Monoclonal antibodies can also be created to carry certain cancer drugs, radiation particles or laboratory-made cytokines (proteins that enable immune cells to send messages to each other) directly to cancer cells.

  • What is the goal of my treatment plan?
  • What is the process for receiving my immunotherapy treatment?
  • How long will I be on treatment?

  • interferon alfa-2b (Intron A)
  • interleukin-2 (Aldesleukin, Proleukin)
  • peginterferon alfa-2b (Sylatron)
Immune Checkpoint Inhibitors
  • ipilimumab (Yervoy)
  • nivolumab (Opdivo)
  • pembrolizumab (Keytruda)
Oncolytic Virus Therapy
  • talimogene laherparepvec (Imlygic/T-VEC)
  • ipilimumab (Yervoy) + nivolumab (Opdivo)

Immune Checkpoint Inhibitors
  • avelumab (Bavencio)
  • cemiplimab-rwlc (Libtayo)
  • pembrolizumab (Keytruda)
  • imiquimod (Aldara, Zyclara)


Most cancer is caused by genetic changes in DNA. Detecting these changes at the microscopic level with biomarkers is becoming an increasingly valuable part of diagnosing and treating melanomas and other skin cancers. As a result, the use of biomarkers is expanding rapidly. Biomarkers are substances, such as genes, proteins or molecules, produced by cancer cells or other cells in the body. Biomarkers are also called tumor markers, molecular markers, biological markers or serum markers. Other biomarkers may be cells, especially immune cells. Evidence suggests that certain T-cells, for example, when found at higher numbers in melanoma tumors are associated with a better prognosis and response to immunotherapy.

Biomarkers may be prognostic, predictive or diagnostic. A prognostic biomarker provides information about a person’s overall cancer outcome, regardless of therapy, while a predictive biomarker gives information about the effect of a specific treatment approach. Diagnostic biomarkers help determine the type of tumor.

The following biomarkers may be used to make immunotherapy treatment decisions for melanoma and other skin cancers.

Lactate dehydrogenase (LDH) is the only accepted serum biomarker for melanoma, and it is tested to determine if a person has an elevated risk for metastasis. A decrease in LDH has been associated with response to immunotherapy. It is a prognostic biomarker that may be elevated if the cancer has progressed. It is released when melanoma cells are damaged or die.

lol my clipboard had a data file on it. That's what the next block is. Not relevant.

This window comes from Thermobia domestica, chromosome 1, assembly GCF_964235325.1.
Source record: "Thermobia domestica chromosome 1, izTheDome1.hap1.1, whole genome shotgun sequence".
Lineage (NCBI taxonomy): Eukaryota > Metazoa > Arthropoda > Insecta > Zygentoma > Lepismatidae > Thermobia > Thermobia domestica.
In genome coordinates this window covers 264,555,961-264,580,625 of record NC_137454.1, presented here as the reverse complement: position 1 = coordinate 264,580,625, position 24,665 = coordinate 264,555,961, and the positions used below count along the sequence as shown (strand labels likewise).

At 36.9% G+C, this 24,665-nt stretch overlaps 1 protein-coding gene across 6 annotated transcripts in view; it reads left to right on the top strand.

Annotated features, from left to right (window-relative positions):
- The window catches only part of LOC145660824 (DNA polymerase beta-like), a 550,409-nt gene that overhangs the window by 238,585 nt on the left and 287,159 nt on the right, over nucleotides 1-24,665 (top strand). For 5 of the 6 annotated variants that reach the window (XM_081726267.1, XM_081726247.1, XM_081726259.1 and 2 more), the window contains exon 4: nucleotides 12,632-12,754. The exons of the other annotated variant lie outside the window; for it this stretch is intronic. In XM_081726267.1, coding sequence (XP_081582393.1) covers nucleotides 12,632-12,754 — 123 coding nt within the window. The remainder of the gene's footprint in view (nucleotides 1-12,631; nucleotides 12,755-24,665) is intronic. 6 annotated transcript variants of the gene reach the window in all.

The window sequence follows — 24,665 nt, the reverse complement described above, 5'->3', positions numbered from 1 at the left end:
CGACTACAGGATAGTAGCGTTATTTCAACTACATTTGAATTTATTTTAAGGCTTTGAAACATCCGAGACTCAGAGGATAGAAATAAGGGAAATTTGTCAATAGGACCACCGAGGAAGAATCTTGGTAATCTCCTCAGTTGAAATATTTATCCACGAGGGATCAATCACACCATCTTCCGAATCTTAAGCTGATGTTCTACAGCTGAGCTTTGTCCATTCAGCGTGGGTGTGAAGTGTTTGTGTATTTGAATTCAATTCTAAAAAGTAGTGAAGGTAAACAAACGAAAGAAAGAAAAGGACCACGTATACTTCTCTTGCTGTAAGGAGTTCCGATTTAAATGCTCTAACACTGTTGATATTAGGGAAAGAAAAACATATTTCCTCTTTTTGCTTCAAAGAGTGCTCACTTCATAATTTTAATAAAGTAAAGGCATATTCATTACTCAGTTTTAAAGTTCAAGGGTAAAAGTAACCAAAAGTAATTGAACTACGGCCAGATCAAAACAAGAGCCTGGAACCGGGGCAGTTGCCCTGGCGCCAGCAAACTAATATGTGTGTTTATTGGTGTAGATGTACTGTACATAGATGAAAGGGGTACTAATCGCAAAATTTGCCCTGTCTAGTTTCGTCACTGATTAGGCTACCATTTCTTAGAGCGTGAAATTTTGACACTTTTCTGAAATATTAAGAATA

PD-L1 expression may be tested to determine if the tumor cells or immune cells in the tumor’s microenvironment contain a higher level, which may mean that a patient could be a good candidate for immune checkpoint inhibitors. However, testing this biomarker alone is not sufficient to determine a therapeutic response to immunotherapy in patients with melanoma or other skin cancers.

Tumor mutational burden (TMB) is an assessment of the number of genetic mutations in a tumor. It can help doctors determine if a patient will respond to immunotherapy. It is believed that the higher the TMB level is, the more likely the patient will respond to immunotherapy.

Tumor-infiltrating lymphocytes (TILs) are determined from a biopsy, and melanomas with higher numbers of TILs and those with TILs inside the tumor have been shown to have a better prognosis and may respond better to immunotherapy. Some treatments result in higher TILs and may be a biomarker for response with these therapies.

Doctors are also genetically testing melanoma tumors to identify subtypes and certain genetic mutations and to determine if any may predict if a person will respond to immunotherapy. This information aids your doctor in making treatment decisions. Some of the genetic factors that may be used more in the future to determine how a person will respond to treatment include BRAF (pronounced BEE-raff), NRAS (pronounced EN-rass) and NF1 mutations. Targeted therapies have been developed to treat BRAF mutations, specifically BRAF V600, and more are expected in the future.

Not all patients who receive immunotherapy respond, and research is ongoing to find out why. Scientists are looking for more biomarkers that may indicate whether a patient is a good candidate for immunotherapy. Biomarkers are expected to be considered more commonly in the future so that immunotherapy is not given to someone who may not respond to it.